Transport Tech 

Improved Batteries for Electric Cars Could Recharge in Seconds

Researchers may have found a way to drastically increase the performance of the lithium ion batteries that power everything from electric cars to laptops. By reconfiguring the battery to allow lithium ions to rush in and out about 100 times faster than before, researchers say they’ve created a prototype that provides fast bursts of power and also, crucially, recharges in seconds. A prototype of a battery made with the new technique could be charged in less than 20 seconds compared to the six minutes it took to charge cells made in the standard way [Australian Broadcasting Corporation].

Lithium ion batteries are capable of storing a great deal of energy, and have therefore been selected for use in electric cars like the Tesla Roadster (which uses 6,831 individual cells) and the Chevy Volt. But getting the lithium ionsin and out is a drawn-out affair. This phenomenon explains why some electric vehicles (the rip-roaring $109,000 Tesla Roadster with its massive battery pack excluded) can reach high speeds, but they suffer from poor acceleration compared with the propulsive force unleashed by the rapid succession of mini explosions in an internal combustion engine. The slow exchange of ions also means lithium ion batteries recharge slowly—just think of how long you have to charge your tiny cell phone [Scientific American].

Researcher Gerbrand Ceder and his team studied the movement of ions through the traditional lithium iron phosphate battery material, and found that lithium ions travel through tunnels accessed from the surface of the material. If a lithium ion at the surface is directly in front of a tunnel entrance, it can quickly deliver a charge. But if the ion is not at the entrance, it cannot easily move there, making it less efficient at delivering a charge [Reuters].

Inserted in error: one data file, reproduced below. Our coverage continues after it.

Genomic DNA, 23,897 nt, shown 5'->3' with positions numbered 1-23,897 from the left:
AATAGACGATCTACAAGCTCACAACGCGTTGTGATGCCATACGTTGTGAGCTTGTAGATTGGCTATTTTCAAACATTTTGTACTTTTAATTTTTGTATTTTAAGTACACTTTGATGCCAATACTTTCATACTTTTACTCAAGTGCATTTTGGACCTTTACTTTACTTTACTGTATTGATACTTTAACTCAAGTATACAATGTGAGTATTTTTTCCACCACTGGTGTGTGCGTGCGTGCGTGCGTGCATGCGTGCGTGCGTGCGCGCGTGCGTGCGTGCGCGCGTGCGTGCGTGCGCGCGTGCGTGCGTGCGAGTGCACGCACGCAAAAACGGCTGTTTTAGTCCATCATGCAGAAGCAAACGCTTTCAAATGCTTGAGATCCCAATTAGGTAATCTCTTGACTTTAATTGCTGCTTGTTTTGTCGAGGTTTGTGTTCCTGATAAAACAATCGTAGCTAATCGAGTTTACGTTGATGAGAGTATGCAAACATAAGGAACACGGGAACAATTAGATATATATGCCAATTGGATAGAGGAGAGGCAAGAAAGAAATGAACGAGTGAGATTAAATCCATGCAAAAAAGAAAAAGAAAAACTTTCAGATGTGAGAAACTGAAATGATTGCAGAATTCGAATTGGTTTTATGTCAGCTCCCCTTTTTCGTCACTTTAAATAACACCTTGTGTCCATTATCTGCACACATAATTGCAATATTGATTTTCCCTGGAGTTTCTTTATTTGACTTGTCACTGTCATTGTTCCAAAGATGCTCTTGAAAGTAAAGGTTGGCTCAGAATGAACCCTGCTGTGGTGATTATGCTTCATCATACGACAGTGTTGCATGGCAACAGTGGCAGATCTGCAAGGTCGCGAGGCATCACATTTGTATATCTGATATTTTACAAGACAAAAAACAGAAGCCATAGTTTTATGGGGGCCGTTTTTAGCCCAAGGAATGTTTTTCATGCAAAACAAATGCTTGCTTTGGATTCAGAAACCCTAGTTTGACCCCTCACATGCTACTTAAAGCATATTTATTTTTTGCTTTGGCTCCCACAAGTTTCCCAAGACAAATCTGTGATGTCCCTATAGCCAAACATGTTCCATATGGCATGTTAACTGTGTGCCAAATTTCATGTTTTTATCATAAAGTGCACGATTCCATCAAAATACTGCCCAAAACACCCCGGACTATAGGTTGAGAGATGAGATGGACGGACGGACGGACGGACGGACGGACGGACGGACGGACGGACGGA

For the breakthrough, described in a new paper in Nature, researchers created a prototype nicknamed the “beltway battery”, after the orbital motorway in Washington DC, because it uses a bypass system to let lithium ions that carry charge to enter and leave the battery more quickly [Times Online]. Researchers coated the battery material with a layer of glass-like lithium phosphate, and found that this allowed the ions to speed along their way. Because the reconfigured battery uses standard materials and would require only a slight change to the production process, researchers say the new technology could reach the market within three years.

There is one large obstacle to overcome: The batteries might require specialized and expensive charging stations, researchers say, because household electrical outlets aren’t capable of delivering energy quickly enough. However, yesterday’s discussion of turning the West Coast’s Interstate 5 into a “green freeway” studded with alternative fueling stations offers a possible solution, as the rest stops could host the specialized chargers.


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